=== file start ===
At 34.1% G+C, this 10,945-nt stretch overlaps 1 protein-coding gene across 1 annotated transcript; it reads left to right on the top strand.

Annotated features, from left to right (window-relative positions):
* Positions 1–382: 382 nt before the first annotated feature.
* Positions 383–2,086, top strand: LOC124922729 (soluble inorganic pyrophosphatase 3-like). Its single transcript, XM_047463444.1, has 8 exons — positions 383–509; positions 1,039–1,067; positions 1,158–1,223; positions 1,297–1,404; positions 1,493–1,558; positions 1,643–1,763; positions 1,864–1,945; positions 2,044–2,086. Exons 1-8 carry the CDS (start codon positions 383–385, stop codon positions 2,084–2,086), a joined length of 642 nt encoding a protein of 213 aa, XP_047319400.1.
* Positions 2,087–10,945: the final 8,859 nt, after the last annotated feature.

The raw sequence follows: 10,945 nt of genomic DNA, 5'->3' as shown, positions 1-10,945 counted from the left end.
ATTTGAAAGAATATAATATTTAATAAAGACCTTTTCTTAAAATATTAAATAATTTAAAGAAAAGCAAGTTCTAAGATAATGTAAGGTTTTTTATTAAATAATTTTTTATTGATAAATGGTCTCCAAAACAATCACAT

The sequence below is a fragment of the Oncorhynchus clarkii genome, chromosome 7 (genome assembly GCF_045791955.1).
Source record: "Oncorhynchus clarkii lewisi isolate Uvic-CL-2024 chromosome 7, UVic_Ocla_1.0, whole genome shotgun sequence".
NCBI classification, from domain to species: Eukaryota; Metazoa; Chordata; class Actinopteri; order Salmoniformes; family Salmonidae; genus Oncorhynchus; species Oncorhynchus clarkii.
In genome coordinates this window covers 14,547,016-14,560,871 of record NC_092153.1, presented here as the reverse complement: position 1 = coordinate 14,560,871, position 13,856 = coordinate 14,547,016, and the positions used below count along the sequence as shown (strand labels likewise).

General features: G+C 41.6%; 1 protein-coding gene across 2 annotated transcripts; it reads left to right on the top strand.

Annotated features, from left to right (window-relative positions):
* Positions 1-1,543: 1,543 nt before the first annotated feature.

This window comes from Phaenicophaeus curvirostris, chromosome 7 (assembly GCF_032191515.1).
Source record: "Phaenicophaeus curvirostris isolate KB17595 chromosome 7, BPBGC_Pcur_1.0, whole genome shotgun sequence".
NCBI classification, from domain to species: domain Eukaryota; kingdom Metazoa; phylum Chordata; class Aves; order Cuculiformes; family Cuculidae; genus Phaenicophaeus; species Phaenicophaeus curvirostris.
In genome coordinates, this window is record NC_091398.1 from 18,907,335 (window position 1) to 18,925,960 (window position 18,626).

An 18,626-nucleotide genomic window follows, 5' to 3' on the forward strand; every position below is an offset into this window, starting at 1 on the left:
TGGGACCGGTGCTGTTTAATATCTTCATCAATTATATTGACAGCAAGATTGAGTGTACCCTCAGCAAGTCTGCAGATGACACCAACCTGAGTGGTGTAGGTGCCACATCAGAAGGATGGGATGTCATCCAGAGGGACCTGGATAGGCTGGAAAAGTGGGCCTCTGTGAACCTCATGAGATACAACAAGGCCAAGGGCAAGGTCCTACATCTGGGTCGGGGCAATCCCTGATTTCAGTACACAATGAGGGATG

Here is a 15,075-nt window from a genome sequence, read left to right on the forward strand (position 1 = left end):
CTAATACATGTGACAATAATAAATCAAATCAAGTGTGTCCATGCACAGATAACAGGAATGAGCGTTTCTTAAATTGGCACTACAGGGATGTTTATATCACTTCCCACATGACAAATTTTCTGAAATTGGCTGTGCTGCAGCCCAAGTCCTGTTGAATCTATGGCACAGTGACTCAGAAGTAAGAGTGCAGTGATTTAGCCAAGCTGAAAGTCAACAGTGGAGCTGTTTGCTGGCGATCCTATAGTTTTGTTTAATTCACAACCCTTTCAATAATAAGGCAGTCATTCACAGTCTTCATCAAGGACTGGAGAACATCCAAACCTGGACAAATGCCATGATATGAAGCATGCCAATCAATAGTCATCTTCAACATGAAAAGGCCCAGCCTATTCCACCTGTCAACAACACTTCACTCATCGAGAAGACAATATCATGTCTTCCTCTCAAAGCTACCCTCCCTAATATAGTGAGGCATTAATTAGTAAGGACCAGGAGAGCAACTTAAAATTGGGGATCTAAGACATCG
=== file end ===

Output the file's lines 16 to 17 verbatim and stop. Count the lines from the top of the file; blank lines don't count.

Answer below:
Source record: "Phaenicophaeus curvirostris isolate KB17595 chromosome 7, BPBGC_Pcur_1.0, whole genome shotgun sequence".
NCBI classification, from domain to species: domain Eukaryota; kingdom Metazoa; phylum Chordata; class Aves; order Cuculiformes; family Cuculidae; genus Phaenicophaeus; species Phaenicophaeus curvirostris.